December 14th, 2020
Essays on LoveMoonlight, cool, Watch over this man, Don’t let him stray too far. Through the dark streets he’s wandered, Under lamp light and the night. In his hands he holds a dying star. As an army marches blindly, So he struggles on to the sea, And casts a line that catches beyond sight. He leans back from the water, Puts weight behind the wire, And heaves against the ocean’s tidal might. From through the gathering gloom, With a rumble that echoes on, The islands, two, are gathered coast to coast. Aloft, he holds the star, That flickers, sings with life. Renewed by love, his heart’s ungodly host. Is there anything more satisfying than closing tabs, he wondered, tapping the Xs as they slid across the top bar, each page so studiously pored over, gone forever with a little haptic feedback. He yawned out a little tune as the last few screens sailed away, leaning heavily on his other hand. The tune morphed into some lack-lustre lah lah lahs that trailed off into a sort of squeaky whine and then silence, and a pause. The page left open was one of the first he’d pulled up, messenger, with something unsent in the little chat box. He frowned, scanning through what he’d written some five or six hours before. It felt like days ago that he’d angrily bashed out a mini rant, venting some griefs that had gone frustratingly unreciprocated, and now he knew why. Slowly he lowered a forefinger towards the backspace button and letter by letter, then in a flickering stream, erased the message. With the same editor’s forefinger he moved to x out of the window but he paused, watching the cursor blink. That sturdy, unforgiving insertion point, that had gently reminded him where the empty space was as he spent all night chasing it across a desperately slow-forming word document. With his point-and-click finger he punched out a shorter, less involved reply that he hoped wouldn’t lead to any more probing questions and closed the chat, then the page, and was surprised by the sight of his desktop background. Before him was a foreign vista, photographed by some stock photographer who probably made more than a pretty penny for his picture of fishing boats on the beach. The sun was setting, as it had done despairingly early that day, and he gazed at the coloured pixels with a sense of nostalgia for that generic place which he only ever saw just after start up and just before shut down. Seeing it after such a long stint of plain text and academic articles felt a little like coming home. He made a mental note to try and find out where the place in the picture was, and to try and go there one day. A clock with a sallow face told him to just go to bed and leave the clean up till morning, and my god was he tempted to do just that, to sling the dirty things from the table into the kitchen next door and trundle himself down the hall to where his unmade bed eagerly awaited him. The moment he shut his laptop, however, and rubbed his eyes to scrub out the screen daze that had guzzled him up for the night, a sweeping rush of energy gushed up into his brain and he felt the sudden urge never to go to bed again. Why should he? What benefits did sleep bring that couldn’t be balanced out by the extra hours of excitement? Somewhere in the back of his mind he knew the burst of adrenaline would wear out so he worked quickly to get ahead of it, to force his body to embrace its new-found vitality. The river was a mess of swirling eddies peaking slightly around the base of the bridge’s squat pillars. He leant right over the rail, experience giving him the courage to stretch precariously far, his heels lifting, toes tapping on the slabs. Light sparkled on the water’s surface, cast from both sides and above, the next bridge along glittering with thousands of coloured bulbs that painted shapes and patterns along its web of structural wires. He watched the water below, entranced by the ever-changing patterns that appeared for the briefest of moments before being swept away by the current to be replaced by new arrangements of white water and light. Unbidden, and surprising given how little he’d paid attention while reading it, a passage from an article he’d reluctantly referenced swept over him like a sudden cloud in an otherwise clear night sky. He tried to blow it away, using the river’s energy as a cleansing wave to wash his mind of the night’s hard slog. The thought persisted, grew even, the way a terrible idea does when you’re lying in bed, and you actively try to ignore something pressing. So he succumbed to it, considered it, even agreed with it for a while, this notion that had sprung to mind. He toyed with it, weighing its properties and searching for counter-arguments that he knew he wouldn’t find. Only when he was walking up the stairs of his block did he realise he’d buzzed through the door, and so must have walked home, and so must have left the bridge, and so must have forgotten what he’d been thinking about. The lights remained, and the water’s tiny whirlpools, that might have sucked down a miniature captain in a walnut. By the time he’d realised that he’d realised all that, his feet had carried him further, and his hands had taken off his shoes. His keys clattered on the table, next to the mess he’d clean up in the morning (or afternoon), and the curtains in his bedroom closed with a breath of night’s air. He thought about the fishing boats in his desktop background, the far away land he might one day see. Something told him he would never go to that beach, and that brought him joy of a kind, to always have mystery in his life, always to feel the tug of distant shores, to have a home to leave, and to which he could return.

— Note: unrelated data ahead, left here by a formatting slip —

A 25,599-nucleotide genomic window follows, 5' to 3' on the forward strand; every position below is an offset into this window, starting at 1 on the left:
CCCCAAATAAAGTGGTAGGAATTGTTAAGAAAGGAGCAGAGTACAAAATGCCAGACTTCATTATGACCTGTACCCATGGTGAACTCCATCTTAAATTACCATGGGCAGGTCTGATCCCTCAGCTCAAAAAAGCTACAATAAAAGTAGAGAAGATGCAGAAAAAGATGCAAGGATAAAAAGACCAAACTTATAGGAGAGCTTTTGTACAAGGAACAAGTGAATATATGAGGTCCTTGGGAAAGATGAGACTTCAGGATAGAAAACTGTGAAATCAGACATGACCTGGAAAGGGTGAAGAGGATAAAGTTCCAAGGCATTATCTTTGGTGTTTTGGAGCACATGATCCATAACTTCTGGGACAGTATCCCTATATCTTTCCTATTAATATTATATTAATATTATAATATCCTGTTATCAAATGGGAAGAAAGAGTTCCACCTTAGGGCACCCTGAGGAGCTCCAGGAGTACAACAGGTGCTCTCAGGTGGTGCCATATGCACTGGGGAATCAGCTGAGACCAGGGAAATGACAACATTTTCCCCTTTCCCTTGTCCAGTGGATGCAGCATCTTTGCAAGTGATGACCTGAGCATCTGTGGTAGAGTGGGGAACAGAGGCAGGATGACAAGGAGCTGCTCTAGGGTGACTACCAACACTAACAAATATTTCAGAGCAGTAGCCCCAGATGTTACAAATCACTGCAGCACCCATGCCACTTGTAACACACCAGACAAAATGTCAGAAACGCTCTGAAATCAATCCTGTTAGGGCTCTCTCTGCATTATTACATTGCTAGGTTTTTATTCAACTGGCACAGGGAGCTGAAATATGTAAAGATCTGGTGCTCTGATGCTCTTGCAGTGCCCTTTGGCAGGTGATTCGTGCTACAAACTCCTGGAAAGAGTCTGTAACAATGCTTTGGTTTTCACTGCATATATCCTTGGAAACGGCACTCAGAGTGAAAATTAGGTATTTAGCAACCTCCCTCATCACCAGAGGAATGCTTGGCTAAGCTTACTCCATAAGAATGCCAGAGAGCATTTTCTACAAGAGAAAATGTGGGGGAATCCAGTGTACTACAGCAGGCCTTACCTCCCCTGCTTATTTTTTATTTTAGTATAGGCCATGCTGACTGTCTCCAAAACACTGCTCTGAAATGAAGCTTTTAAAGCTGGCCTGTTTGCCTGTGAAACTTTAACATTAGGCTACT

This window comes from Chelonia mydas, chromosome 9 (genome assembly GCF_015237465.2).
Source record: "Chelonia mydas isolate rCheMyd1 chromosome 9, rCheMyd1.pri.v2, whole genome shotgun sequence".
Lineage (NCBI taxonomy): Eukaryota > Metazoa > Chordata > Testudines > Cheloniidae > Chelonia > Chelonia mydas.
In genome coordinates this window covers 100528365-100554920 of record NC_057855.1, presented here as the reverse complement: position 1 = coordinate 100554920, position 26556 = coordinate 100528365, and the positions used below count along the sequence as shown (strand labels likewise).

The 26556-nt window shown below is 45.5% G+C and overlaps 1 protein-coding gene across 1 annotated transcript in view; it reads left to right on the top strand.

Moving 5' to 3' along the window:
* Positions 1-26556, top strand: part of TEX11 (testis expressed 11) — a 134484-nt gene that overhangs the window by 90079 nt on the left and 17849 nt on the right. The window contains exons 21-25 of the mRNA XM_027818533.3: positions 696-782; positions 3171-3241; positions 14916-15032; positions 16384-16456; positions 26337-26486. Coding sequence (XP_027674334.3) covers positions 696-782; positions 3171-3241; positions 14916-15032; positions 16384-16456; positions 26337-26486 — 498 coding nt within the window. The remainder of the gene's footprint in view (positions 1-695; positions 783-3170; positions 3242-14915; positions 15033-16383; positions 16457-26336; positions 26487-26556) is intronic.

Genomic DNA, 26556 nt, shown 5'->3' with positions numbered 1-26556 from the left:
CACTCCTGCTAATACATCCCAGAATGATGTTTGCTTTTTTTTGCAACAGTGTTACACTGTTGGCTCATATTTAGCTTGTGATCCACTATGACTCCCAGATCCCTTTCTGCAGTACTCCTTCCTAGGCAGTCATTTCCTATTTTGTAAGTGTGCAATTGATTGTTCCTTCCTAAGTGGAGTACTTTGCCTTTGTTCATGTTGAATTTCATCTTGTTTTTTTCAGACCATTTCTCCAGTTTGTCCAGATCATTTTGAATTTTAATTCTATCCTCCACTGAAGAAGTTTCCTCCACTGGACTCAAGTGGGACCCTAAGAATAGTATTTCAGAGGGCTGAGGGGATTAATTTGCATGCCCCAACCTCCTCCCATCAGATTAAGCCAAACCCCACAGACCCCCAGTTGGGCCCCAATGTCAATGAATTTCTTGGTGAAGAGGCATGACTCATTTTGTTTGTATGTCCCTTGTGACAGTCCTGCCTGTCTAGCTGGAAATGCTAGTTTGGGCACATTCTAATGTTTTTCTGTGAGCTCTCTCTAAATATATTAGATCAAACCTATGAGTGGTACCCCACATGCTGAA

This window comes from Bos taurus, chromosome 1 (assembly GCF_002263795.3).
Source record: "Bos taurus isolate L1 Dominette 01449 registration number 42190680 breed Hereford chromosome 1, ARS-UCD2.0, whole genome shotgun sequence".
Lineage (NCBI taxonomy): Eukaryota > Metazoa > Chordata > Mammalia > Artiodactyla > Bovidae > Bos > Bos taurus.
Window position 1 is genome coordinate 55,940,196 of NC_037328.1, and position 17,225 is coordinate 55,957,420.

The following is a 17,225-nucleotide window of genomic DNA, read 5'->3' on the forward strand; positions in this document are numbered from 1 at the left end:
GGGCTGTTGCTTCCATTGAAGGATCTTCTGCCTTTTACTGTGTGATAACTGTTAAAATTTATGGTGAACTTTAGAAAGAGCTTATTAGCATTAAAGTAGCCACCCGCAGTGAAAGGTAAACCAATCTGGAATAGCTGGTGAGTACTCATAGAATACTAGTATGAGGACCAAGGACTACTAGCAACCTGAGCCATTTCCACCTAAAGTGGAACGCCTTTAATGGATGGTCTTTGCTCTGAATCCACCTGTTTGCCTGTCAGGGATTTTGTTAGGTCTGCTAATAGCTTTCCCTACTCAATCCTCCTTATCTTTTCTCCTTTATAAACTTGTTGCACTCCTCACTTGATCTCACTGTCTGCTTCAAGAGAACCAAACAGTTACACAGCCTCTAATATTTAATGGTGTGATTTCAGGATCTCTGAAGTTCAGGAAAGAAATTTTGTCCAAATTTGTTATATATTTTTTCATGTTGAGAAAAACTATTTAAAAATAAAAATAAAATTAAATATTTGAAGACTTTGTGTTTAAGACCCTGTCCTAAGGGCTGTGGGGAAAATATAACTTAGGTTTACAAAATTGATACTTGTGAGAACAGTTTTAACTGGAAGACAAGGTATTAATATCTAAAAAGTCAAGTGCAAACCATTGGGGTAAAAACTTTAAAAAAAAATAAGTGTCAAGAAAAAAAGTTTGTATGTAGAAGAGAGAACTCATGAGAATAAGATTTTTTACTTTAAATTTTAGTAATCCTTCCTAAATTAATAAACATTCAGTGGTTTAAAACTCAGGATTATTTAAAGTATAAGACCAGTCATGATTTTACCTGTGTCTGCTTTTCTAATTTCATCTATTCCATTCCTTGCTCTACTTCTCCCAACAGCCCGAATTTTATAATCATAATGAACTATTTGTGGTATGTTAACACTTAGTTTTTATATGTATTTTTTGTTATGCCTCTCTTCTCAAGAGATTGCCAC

©2007-2021 Benedict Esdale